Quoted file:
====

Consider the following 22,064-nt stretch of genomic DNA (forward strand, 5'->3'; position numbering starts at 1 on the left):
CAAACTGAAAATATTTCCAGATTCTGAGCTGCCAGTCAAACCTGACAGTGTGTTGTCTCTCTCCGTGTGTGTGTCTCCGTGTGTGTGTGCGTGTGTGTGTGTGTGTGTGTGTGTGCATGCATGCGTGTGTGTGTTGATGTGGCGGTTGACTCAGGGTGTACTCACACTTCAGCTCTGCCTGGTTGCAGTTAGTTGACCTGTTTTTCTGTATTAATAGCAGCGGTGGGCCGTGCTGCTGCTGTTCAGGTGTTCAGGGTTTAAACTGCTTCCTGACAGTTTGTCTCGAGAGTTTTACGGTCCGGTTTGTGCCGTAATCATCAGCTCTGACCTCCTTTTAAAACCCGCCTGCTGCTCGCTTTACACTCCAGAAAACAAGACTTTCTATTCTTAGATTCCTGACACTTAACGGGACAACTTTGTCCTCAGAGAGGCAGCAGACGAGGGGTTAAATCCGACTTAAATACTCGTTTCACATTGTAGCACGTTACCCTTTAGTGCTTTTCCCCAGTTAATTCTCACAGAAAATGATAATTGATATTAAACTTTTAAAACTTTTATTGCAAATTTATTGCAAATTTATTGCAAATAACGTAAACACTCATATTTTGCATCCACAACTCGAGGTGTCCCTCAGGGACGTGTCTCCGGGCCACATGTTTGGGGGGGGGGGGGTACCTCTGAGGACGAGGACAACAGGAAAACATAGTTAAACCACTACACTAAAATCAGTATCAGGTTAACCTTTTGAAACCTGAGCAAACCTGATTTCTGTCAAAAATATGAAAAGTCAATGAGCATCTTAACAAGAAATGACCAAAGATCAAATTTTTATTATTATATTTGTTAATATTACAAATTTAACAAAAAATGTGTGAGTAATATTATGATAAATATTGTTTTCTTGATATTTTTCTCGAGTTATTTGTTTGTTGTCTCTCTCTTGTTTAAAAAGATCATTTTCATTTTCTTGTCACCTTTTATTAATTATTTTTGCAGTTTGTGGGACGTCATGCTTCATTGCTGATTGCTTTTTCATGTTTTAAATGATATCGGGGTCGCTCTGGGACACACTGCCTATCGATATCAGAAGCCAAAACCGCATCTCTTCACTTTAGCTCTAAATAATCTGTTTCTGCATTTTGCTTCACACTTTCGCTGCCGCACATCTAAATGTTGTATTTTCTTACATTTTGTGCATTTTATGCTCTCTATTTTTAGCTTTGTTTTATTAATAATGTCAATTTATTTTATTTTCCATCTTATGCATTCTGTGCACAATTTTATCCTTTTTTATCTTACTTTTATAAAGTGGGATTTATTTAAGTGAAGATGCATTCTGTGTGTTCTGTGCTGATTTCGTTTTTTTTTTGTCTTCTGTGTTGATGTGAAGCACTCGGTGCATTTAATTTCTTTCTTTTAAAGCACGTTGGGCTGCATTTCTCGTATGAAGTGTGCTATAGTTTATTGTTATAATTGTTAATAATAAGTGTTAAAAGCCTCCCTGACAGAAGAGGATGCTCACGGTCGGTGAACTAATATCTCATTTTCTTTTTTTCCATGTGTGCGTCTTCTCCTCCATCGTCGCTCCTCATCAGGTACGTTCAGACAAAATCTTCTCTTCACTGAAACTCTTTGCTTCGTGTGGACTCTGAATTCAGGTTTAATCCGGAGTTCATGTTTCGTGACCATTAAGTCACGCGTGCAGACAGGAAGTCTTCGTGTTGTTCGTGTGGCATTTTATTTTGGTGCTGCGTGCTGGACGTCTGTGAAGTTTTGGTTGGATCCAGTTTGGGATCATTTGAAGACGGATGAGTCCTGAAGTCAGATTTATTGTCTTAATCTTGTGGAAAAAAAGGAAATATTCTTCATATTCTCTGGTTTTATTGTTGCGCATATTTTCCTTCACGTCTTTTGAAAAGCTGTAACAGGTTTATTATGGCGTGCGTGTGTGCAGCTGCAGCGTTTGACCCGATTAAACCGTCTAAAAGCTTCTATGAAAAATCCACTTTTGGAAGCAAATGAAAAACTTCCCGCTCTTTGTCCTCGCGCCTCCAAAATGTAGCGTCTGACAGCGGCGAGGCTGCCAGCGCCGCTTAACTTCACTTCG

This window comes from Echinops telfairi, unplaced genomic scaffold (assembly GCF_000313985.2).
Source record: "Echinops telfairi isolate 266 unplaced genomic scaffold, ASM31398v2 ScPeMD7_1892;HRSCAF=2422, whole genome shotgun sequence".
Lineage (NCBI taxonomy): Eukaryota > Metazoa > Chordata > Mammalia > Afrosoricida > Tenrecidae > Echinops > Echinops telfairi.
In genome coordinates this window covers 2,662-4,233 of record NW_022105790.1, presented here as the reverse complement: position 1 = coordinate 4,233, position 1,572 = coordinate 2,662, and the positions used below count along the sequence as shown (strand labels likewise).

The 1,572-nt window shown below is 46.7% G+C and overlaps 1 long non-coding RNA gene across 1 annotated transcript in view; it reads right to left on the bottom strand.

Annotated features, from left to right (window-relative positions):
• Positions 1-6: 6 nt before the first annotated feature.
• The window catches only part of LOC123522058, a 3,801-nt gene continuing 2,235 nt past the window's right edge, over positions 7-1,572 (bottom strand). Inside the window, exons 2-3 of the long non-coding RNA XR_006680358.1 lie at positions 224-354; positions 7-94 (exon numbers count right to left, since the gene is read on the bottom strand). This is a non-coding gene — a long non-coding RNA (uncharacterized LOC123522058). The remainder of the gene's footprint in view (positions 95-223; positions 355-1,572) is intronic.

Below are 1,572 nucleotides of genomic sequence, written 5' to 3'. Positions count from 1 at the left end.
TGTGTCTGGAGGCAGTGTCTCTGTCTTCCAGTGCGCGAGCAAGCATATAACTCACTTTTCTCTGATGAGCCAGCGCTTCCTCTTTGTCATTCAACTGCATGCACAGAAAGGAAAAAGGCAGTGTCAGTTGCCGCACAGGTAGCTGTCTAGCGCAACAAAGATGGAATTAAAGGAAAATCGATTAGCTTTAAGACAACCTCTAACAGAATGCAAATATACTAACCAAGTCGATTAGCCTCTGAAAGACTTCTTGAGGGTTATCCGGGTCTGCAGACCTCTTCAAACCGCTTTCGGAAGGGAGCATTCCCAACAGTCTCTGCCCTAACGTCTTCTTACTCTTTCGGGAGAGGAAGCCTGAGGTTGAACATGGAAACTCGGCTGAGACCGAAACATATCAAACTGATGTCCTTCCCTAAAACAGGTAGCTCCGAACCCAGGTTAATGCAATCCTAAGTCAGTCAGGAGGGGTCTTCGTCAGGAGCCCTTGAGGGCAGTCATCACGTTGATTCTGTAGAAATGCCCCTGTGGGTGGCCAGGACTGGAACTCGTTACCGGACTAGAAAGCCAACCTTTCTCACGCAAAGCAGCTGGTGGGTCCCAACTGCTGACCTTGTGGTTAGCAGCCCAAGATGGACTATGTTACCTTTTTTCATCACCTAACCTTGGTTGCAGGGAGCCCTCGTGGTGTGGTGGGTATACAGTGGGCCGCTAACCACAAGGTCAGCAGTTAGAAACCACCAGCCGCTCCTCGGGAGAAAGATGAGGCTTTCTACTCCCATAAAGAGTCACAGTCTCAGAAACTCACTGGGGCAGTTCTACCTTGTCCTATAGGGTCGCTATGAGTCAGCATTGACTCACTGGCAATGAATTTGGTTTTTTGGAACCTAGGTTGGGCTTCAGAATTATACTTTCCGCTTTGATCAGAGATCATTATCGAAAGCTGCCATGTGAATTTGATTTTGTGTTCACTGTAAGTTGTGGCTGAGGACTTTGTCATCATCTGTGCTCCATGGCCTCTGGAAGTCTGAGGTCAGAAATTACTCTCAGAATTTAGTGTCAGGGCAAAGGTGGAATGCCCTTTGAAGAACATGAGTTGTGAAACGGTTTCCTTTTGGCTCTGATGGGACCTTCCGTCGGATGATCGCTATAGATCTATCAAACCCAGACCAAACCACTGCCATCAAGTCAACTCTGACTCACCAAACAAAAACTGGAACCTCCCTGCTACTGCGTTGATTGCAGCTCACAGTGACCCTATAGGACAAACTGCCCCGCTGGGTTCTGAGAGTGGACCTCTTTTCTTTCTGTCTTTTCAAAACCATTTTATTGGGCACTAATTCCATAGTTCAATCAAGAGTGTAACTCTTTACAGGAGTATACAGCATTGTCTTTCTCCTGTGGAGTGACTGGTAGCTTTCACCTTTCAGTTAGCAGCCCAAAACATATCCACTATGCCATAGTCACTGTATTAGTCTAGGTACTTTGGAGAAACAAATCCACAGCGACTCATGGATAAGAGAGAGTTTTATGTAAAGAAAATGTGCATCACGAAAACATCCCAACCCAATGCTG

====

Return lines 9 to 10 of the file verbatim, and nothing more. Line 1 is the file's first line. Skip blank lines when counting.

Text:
• Positions 1-6: 6 nt before the first annotated feature.
• The window catches only part of LOC123522058, a 3,801-nt gene continuing 2,235 nt past the window's right edge, over positions 7-1,572 (bottom strand). Inside the window, exons 2-3 of the long non-coding RNA XR_006680358.1 lie at positions 224-354; positions 7-94 (exon numbers count right to left, since the gene is read on the bottom strand). This is a non-coding gene — a long non-coding RNA (uncharacterized LOC123522058). The remainder of the gene's footprint in view (positions 95-223; positions 355-1,572) is intronic.